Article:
A pair of bills aimed at increasing transparency in the beef industry and improving cattle market oversight were greenlighted by a U.S. Senate committee Wednesday.

But several senators criticized the mandatory purchase section in the Cattle Price Discovery and Transparency Act.

The leading bill aims to increase price transparency by setting regional cash trade mandates for the beef industry and by establishing a cattle contract library. It is championed by Sens. Deb Fischer, R-Neb., and Chuck Grassley, R-Iowa.

The other bill, drafted by Sen. Jon Tester, D-Mont., would create a new USDA position to investigate violations of the Packers and Stockyards Act.

During the Senate Committee on Agriculture, Nutrition, and Forestry meeting, Fischer said the goal of the legislation is to ensure every segment of the beef supply chain can succeed by ensuring robust price discovery and market transparency.

However, Ranking Member Sen. John Boozman, R-Ark., said he fears unintended consequences, specifically with the mandatory minimums.

“Investments in genetics, breeding decisions and specialized marketing have brought real returns to the ranch families that have chosen to take those steps. The incentive for those investments (would be) taken away and the focus becomes producing the most pounds for the lowest cost,” Boozman said. “I think the industry and our ranch families and our rural communities all suffer.”

Sen. Roger Marshall, R-Kansas, added the mandates will actually harm feedlots and cow-calf operations by giving more control to the big four packing plants and reducing prices received by producers, especially in the southern Plains states.

“While this is an attempt to regulate the packer, the result is actually additional regulation of the cattle producer. This will give the packer most of the leverage to decide who gets the good deal and who gets the bad deal,” Marshall said.

Fischer said she understands the value of alternative marketing arrangements (AMAs), as they can provide economic returns and operational efficiencies.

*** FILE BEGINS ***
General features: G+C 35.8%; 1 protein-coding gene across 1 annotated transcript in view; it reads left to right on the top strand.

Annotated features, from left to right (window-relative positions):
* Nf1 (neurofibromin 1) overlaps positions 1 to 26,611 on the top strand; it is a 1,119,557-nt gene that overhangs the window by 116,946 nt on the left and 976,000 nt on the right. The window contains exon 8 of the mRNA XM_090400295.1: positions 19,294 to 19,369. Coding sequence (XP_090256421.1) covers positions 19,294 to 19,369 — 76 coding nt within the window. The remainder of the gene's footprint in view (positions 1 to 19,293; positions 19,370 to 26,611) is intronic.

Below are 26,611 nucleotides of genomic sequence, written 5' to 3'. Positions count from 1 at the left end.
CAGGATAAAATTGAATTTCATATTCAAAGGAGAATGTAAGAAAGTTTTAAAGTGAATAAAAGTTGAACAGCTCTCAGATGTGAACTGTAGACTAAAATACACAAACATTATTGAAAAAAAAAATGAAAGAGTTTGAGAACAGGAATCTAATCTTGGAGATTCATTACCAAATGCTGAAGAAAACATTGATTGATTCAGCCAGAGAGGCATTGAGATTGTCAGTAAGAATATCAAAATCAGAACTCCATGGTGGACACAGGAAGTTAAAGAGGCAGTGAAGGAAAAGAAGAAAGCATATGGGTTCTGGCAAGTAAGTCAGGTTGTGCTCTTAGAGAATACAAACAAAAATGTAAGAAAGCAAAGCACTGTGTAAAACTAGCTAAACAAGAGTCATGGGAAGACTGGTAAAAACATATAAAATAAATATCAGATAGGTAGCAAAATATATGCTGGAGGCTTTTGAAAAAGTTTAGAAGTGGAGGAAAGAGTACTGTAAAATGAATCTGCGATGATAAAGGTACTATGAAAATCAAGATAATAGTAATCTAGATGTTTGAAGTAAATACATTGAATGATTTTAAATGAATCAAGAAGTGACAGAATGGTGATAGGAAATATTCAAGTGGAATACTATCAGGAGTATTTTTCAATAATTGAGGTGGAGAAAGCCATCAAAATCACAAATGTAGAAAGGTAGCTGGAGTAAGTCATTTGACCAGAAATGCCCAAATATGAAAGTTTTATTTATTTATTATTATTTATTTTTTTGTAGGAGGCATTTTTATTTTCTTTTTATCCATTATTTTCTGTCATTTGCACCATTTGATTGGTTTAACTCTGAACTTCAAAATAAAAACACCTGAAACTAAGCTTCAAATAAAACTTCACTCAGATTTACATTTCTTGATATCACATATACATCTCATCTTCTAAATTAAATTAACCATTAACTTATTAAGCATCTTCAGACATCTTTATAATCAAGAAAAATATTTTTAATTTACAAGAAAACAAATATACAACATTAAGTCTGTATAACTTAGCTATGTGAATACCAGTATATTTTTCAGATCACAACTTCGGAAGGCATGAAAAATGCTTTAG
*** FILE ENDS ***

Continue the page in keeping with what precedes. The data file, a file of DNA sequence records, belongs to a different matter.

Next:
“However, AMAs rely on the negotiated market often using publicly reported cash price information to set their base prices,” she said. “We have witnessed voluntary industry efforts to increase negotiated trade.

“While there was some success ultimately by the industry’s own standards, these voluntary efforts failed because of the packers’ lack of participation.”

Both bills were approved by a voice vote; Boozman and Marshall recorded “no” votes. The House passed a version of the special investigator bill as part of a package of measures Democrats argue would lower food and fuel costs.

The committee adopted an amendment introduced by Grassley that conforms the special investigator bill to the House version. It also mandates the investigator be a senior career USDA employee and clarifies the investigator may not bring action forward if it’s not regulated by the Packers and Stockyards Act.

It’s not clear when or if either of the Senate bills will get floor votes.

”Now we need to put this bill on the Senate floor, because we can’t afford to let massive multi-national corporations continue to price gouge consumers while ripping off our family ranchers,” Tester said in a statement.

American Farm Bureau Federation opposes the proposed mandatory minimums for negotiated purchases. The National Cattlemen’s Beef Association (NCBA) opposes both bills, but the U.S. Cattlemen’s Association (USCA) supports them.